Wheat variety thrives on saltier soils
A variety of wheat that thrives on salty soils has been bred by scientists who say they will make it freely available to the developing world.
The enhanced durum wheat is 25 per cent more productive in saline soils than its normal counterpart, according to Rana Munns, chief research scientist at the Australia-based CSIRO Plant Industry.
Munns and her team isolated two salt tolerance genes from an old species of wheat (Triticum monococcum) and, using non-GM methods, introduced them into commercially important Australian durum wheat (Triticum durum)lines.
The genes limit the passage of sodium from the roots to leaves, where it can be toxic to the plant.
Some 17 million hectares of durum wheat are cultivated worldwide, with 60 per cent of cultivation taking place in developing countries in regions including the Middle East, North Africa, Latin America and central India, according to the Food and Agriculture Organization.
Some soils are naturally salty, for example in India and in semi-arid regions such as the Middle East, but salinity can also be caused by irrigation. Around one third of the world's food is produced on irrigated land, and is thus susceptible to salinity problems. Introducing salt-tolerance genes to crops is one way of dealing with this issue (see Genetic change could make crops thrive on salty soils).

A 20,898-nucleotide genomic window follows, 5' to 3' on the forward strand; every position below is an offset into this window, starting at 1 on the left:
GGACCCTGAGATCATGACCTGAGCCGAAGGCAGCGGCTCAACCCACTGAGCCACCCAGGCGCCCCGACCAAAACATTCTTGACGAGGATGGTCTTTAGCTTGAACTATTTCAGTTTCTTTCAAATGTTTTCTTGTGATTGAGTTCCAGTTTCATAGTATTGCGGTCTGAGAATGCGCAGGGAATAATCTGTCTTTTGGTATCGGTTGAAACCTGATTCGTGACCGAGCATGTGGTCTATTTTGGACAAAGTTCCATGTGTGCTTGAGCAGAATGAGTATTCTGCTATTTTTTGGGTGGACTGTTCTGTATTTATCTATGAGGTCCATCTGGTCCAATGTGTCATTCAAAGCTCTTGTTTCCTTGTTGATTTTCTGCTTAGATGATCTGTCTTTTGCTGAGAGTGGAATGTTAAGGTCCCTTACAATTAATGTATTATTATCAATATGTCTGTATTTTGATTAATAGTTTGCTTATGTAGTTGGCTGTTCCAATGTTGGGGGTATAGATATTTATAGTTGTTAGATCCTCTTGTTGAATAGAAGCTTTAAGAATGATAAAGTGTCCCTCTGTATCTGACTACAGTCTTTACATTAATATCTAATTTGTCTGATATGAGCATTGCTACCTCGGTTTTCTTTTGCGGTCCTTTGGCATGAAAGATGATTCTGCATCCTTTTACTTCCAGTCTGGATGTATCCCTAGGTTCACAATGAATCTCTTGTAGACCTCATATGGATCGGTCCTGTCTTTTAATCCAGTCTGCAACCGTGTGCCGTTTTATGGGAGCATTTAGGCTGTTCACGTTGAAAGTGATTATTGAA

"The [salt tolerance] gene is now present in an Australian durum wheat line," Munns told SciDev.Net. "This line is available to breeders in developing countries for backcrossing into local durum wheat cultivars."
Unlike bread wheat, durum is generally intolerant to salinity so the first salt-tolerant durum line is a great achievement, said Francis Obgbonnaya, researcher at the International Center for Agricultural Research in the Dry Areas, Syria.
"The additional significance is that it is non-GM and CSIRO Plant Industry is willing to share it with developing countries," he said.
Rodomiro Ortiz, a consultant for Mexico-based International Maize and Wheat Improvement Center (CIMMYT), said that the work illustrates the power of using non-GM approaches to make use of natural genetic variety to improve crops.
But Hans-Joachim Braun, global wheat director at CIMMYT, said: "Breeding salt tolerant plants for such systems will provide a short term solution but in the long term this will only make the situation worse as it allows farmers to continue with sub-optimal practices that increase salt concentration. Such salt problems must be addressed through engineering and agronomy practices".